Moshe responds by reminding the people, “Stop being fearful! Remain steady, and you will see how Yahweh is going to save you.  He will do it today – today you have seen the Egyptians, but you will never see them again!  Yahweh will do battle for you.  Just calm yourselves down!” (Exodus 14:13-14).

Yahweh tells Moshe to lift up his staff, reach his hand out over the sea, and divide it in two.  The people will go forward on dry land.

Moshe’s faith had grown by this time.  The Spirit of Yahweh flowed through Moshe making him an earthen vessel omnipotent power.  He was sure of what he hoped for and certain of what he didn’t see because he had witnessed the power of Yahweh so many times before (Hebrews 11:1).

While Moshe raises his staff to divide the waters of the Red Sea, the angel of Yahweh who had been in front of the camp moves to the back. The cloud does the same thing until it stands between the Egyptian army and the nation of Isra’el.  One cannot come near the other all night long.

A strong east wind begins to blow and the Yam Suf divides, leaving not mud but dry land.   Millions of Israelites, men women and children, walk across the sea on dry ground with walls of water on their right and left.  Their journey lasts throughout the night.   The Egyptians continue to pursue them, even following them  into the sea.  Just before sunrise, Yahweh looked out at the Egyptian army ‘through the column of fire and the cloud’ and they panicked. He caused the wheels of their chariots to break off and they could barely move.   Moshe reached out his staff a second time over the sea and the water rushed back on the Egyptians and all of the military drowned in the sea.  When the children of Isra’el saw what Yahweh had done against the Egyptians, the people feared Yahweh and trusted in his servant, Moshe.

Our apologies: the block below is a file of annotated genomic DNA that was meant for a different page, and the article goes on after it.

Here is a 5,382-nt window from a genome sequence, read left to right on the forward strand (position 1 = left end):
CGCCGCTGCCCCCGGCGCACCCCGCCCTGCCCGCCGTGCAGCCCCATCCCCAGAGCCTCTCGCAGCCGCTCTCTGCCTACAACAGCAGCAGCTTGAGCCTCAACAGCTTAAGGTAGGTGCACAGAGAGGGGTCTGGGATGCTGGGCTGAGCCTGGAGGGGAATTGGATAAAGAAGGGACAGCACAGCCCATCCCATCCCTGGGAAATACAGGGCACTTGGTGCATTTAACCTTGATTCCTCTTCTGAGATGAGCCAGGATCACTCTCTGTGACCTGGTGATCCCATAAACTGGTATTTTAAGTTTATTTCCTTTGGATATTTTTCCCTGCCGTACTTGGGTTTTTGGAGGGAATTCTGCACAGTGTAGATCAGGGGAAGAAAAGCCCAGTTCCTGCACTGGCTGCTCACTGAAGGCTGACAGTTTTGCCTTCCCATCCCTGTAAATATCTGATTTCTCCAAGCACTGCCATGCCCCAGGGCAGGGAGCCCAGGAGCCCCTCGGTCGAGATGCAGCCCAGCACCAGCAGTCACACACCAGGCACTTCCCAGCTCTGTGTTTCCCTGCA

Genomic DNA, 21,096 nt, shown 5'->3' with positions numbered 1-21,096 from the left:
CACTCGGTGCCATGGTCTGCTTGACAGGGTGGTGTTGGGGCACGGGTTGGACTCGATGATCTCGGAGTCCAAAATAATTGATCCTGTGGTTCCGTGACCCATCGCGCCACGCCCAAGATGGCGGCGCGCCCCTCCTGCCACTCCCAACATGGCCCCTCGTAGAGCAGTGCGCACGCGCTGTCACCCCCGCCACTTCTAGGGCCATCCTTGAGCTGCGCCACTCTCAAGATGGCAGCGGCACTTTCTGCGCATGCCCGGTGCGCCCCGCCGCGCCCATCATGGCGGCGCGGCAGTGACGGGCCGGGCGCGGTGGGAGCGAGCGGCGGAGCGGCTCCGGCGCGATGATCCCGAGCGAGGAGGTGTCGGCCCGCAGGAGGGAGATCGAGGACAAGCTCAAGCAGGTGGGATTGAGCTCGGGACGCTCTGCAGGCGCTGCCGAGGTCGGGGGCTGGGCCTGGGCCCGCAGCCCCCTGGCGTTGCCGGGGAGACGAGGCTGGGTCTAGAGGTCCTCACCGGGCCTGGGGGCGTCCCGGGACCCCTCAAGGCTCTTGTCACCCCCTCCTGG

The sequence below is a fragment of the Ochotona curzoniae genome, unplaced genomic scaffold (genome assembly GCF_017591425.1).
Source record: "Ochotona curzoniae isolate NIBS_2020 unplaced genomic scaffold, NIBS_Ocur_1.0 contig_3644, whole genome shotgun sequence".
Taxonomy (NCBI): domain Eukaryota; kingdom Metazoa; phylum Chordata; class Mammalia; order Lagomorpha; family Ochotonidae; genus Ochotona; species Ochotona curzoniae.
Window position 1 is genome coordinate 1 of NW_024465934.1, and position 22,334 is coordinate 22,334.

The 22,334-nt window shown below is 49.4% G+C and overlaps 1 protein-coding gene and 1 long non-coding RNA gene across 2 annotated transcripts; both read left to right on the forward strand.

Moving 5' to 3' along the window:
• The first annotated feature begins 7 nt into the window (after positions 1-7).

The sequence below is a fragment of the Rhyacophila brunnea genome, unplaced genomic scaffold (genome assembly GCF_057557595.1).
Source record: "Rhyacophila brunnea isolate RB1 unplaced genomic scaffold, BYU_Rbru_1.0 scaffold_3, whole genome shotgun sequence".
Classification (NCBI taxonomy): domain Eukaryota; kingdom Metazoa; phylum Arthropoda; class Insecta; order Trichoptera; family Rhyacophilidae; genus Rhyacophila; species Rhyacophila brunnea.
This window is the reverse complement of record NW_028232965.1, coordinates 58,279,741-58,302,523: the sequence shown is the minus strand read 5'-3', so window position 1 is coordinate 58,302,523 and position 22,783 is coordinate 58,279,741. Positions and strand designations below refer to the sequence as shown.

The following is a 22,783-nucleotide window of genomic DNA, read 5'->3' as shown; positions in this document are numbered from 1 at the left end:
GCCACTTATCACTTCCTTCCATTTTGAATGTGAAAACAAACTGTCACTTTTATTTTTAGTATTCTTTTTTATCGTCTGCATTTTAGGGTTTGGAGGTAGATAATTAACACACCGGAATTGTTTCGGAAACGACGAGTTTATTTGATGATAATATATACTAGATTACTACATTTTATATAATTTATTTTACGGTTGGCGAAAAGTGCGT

Then they sang a song to Yahweh and the prophetess Miriyam, the sister of Aaron and Moshe, takes and tambourine in her hand and all the women danced and sang, “I will sing to Yahweh, for he is highly exalted: The horse and its rider he threw in the sea” (Exodus 15:1, 20, Psalm 106:7-12).

The Hebrew yashir is the word for ‘sang.’  It is in the future tense and according to some Jewish sages, Isra’el  did not sing for their immediate deliverance, but prophesied about the Messianic era.  Reading through the song of praise, highlighting the main idea in each section reveals Yahweh to his chosen people and mankind  as Ehyeh Asher Ehyeh (YHVH), yeshua (salvation, yad yamin (the right hand), ruach (wind), gibbor (warrior), tsur (rock) and the mishkan (dwelling place).

Ehyeh Ashee Ehyeh – YHVH

“Sing to Yahweh, for he is highly exalted! The horse and its rider he threw in the sea” (Exodus 15:1)

This is the first time that the people of Isra’el acknowledge Yahweh as their salvation.   

Yeshua – Salvation

“Yah is my strength and my song, and he has become my salvation” (verse 2).

In this verse Yahweh has become yeshua.  For the Israelites, Yahweh and His salvation are echad or one entity; Yeshua reiterates this in John 10:30.  Yeshua means ‘salvation’ and is the Hebrew name Elohim gave Joseph for naming His son (Matthew 1:21).  Note: there is no letter J in the Hebrew language.

Hebrew Word Pictures

Yeshua (Salvation) – ישוע – yod, shin, vav, ayin

see with the eyes, the finished work of God’s glory, the nails

Gibbor – Warrior

“Yahweh is a warrior; Yahweh is his name” (Exodus 15:3).

Yahweh battles the enemy for His people.  After their deliverance from the Egyptians,  they acknowledge His name for the first time as a people.  They declare to the nations around them who has protected and defended them.